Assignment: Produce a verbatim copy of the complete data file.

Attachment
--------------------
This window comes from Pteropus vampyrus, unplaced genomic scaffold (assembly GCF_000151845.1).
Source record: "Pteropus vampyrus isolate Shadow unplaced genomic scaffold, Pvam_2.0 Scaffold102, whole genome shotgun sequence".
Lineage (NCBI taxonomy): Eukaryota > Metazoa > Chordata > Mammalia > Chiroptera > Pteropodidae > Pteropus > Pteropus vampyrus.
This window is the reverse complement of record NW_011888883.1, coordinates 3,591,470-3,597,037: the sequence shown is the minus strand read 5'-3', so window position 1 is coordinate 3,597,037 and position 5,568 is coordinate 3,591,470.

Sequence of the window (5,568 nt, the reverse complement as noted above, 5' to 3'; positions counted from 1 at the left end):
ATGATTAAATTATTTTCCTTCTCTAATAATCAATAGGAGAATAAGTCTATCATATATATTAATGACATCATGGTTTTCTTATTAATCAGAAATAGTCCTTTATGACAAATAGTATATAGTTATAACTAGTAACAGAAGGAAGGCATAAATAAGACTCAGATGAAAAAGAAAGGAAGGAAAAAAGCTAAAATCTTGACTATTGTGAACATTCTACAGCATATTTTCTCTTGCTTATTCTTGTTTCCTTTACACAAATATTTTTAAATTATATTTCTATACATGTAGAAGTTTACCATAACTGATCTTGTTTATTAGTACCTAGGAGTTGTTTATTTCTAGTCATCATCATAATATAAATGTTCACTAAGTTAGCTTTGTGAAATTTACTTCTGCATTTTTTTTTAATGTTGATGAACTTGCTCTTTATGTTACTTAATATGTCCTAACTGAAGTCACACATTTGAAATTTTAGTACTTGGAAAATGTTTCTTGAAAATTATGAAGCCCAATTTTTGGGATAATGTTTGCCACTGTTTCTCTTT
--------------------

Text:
This window comes from Pteropus vampyrus, unplaced genomic scaffold (assembly GCF_000151845.1).
Source record: "Pteropus vampyrus isolate Shadow unplaced genomic scaffold, Pvam_2.0 Scaffold102, whole genome shotgun sequence".
Lineage (NCBI taxonomy): Eukaryota > Metazoa > Chordata > Mammalia > Chiroptera > Pteropodidae > Pteropus > Pteropus vampyrus.
This window is the reverse complement of record NW_011888883.1, coordinates 3,591,470-3,597,037: the sequence shown is the minus strand read 5'-3', so window position 1 is coordinate 3,597,037 and position 5,568 is coordinate 3,591,470.

Sequence of the window (5,568 nt, the reverse complement as noted above, 5' to 3'; positions counted from 1 at the left end):
ATGATTAAATTATTTTCCTTCTCTAATAATCAATAGGAGAATAAGTCTATCATATATATTAATGACATCATGGTTTTCTTATTAATCAGAAATAGTCCTTTATGACAAATAGTATATAGTTATAACTAGTAACAGAAGGAAGGCATAAATAAGACTCAGATGAAAAAGAAAGGAAGGAAAAAAGCTAAAATCTTGACTATTGTGAACATTCTACAGCATATTTTCTCTTGCTTATTCTTGTTTCCTTTACACAAATATTTTTAAATTATATTTCTATACATGTAGAAGTTTACCATAACTGATCTTGTTTATTAGTACCTAGGAGTTGTTTATTTCTAGTCATCATCATAATATAAATGTTCACTAAGTTAGCTTTGTGAAATTTACTTCTGCATTTTTTTTTAATGTTGATGAACTTGCTCTTTATGTTACTTAATATGTCCTAACTGAAGTCACACATTTGAAATTTTAGTACTTGGAAAATGTTTCTTGAAAATTATGAAGCCCAATTTTTGGGATAATGTTTGCCACTGTTTCTCTTT